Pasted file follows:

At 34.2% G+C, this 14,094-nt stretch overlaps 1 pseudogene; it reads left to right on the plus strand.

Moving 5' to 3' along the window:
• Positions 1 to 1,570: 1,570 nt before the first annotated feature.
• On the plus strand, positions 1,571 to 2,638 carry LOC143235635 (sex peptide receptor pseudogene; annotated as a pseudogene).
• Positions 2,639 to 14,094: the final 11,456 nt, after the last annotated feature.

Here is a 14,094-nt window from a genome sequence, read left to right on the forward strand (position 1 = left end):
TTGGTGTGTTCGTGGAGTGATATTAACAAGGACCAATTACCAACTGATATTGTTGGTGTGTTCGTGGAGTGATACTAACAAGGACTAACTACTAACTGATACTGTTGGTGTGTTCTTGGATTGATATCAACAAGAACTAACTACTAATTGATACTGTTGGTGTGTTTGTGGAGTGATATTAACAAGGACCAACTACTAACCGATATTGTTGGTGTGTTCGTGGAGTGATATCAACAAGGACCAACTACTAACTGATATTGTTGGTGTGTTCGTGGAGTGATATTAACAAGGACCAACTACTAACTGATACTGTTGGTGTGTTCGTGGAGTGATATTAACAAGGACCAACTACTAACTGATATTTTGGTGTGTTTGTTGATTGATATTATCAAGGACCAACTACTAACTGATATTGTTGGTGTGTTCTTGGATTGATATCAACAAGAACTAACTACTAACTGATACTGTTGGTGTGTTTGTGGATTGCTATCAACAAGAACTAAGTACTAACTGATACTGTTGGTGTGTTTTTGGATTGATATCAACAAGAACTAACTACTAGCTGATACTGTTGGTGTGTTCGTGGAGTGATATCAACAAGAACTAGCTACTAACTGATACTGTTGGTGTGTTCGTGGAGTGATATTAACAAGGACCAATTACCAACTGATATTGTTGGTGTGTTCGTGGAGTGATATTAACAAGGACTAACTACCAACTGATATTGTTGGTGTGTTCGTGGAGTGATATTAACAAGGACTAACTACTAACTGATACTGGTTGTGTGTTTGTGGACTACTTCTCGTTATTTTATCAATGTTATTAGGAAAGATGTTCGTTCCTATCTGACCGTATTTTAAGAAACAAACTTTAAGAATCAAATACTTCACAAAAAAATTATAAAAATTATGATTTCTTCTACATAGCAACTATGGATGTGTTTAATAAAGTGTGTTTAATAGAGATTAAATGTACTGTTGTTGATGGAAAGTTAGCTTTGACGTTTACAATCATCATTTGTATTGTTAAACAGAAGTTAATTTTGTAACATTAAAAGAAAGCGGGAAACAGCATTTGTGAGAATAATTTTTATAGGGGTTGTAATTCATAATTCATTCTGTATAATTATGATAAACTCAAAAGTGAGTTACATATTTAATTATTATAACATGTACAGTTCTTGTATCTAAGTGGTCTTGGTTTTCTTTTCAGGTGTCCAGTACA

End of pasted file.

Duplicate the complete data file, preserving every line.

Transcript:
At 34.2% G+C, this 14,094-nt stretch overlaps 1 pseudogene; it reads left to right on the plus strand.

Moving 5' to 3' along the window:
• Positions 1 to 1,570: 1,570 nt before the first annotated feature.
• On the plus strand, positions 1,571 to 2,638 carry LOC143235635 (sex peptide receptor pseudogene; annotated as a pseudogene).
• Positions 2,639 to 14,094: the final 11,456 nt, after the last annotated feature.

Here is a 14,094-nt window from a genome sequence, read left to right on the forward strand (position 1 = left end):
TTGGTGTGTTCGTGGAGTGATATTAACAAGGACCAATTACCAACTGATATTGTTGGTGTGTTCGTGGAGTGATACTAACAAGGACTAACTACTAACTGATACTGTTGGTGTGTTCTTGGATTGATATCAACAAGAACTAACTACTAATTGATACTGTTGGTGTGTTTGTGGAGTGATATTAACAAGGACCAACTACTAACCGATATTGTTGGTGTGTTCGTGGAGTGATATCAACAAGGACCAACTACTAACTGATATTGTTGGTGTGTTCGTGGAGTGATATTAACAAGGACCAACTACTAACTGATACTGTTGGTGTGTTCGTGGAGTGATATTAACAAGGACCAACTACTAACTGATATTTTGGTGTGTTTGTTGATTGATATTATCAAGGACCAACTACTAACTGATATTGTTGGTGTGTTCTTGGATTGATATCAACAAGAACTAACTACTAACTGATACTGTTGGTGTGTTTGTGGATTGCTATCAACAAGAACTAAGTACTAACTGATACTGTTGGTGTGTTTTTGGATTGATATCAACAAGAACTAACTACTAGCTGATACTGTTGGTGTGTTCGTGGAGTGATATCAACAAGAACTAGCTACTAACTGATACTGTTGGTGTGTTCGTGGAGTGATATTAACAAGGACCAATTACCAACTGATATTGTTGGTGTGTTCGTGGAGTGATATTAACAAGGACTAACTACCAACTGATATTGTTGGTGTGTTCGTGGAGTGATATTAACAAGGACTAACTACTAACTGATACTGGTTGTGTGTTTGTGGACTACTTCTCGTTATTTTATCAATGTTATTAGGAAAGATGTTCGTTCCTATCTGACCGTATTTTAAGAAACAAACTTTAAGAATCAAATACTTCACAAAAAAATTATAAAAATTATGATTTCTTCTACATAGCAACTATGGATGTGTTTAATAAAGTGTGTTTAATAGAGATTAAATGTACTGTTGTTGATGGAAAGTTAGCTTTGACGTTTACAATCATCATTTGTATTGTTAAACAGAAGTTAATTTTGTAACATTAAAAGAAAGCGGGAAACAGCATTTGTGAGAATAATTTTTATAGGGGTTGTAATTCATAATTCATTCTGTATAATTATGATAAACTCAAAAGTGAGTTACATATTTAATTATTATAACATGTACAGTTCTTGTATCTAAGTGGTCTTGGTTTTCTTTTCAGGTGTCCAGTACA